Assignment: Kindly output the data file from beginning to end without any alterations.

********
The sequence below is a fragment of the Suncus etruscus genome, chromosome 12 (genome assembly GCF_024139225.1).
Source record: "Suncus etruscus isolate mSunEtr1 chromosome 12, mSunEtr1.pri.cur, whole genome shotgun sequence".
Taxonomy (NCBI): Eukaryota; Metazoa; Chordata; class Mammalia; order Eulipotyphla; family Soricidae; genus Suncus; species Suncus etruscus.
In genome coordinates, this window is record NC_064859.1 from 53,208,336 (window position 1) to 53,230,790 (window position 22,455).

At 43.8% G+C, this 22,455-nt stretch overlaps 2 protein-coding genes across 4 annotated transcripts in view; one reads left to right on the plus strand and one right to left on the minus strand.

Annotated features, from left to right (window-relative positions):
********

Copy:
The sequence below is a fragment of the Suncus etruscus genome, chromosome 12 (genome assembly GCF_024139225.1).
Source record: "Suncus etruscus isolate mSunEtr1 chromosome 12, mSunEtr1.pri.cur, whole genome shotgun sequence".
Taxonomy (NCBI): Eukaryota; Metazoa; Chordata; class Mammalia; order Eulipotyphla; family Soricidae; genus Suncus; species Suncus etruscus.
In genome coordinates, this window is record NC_064859.1 from 53,208,336 (window position 1) to 53,230,790 (window position 22,455).

At 43.8% G+C, this 22,455-nt stretch overlaps 2 protein-coding genes across 4 annotated transcripts in view; one reads left to right on the plus strand and one right to left on the minus strand.

Annotated features, from left to right (window-relative positions):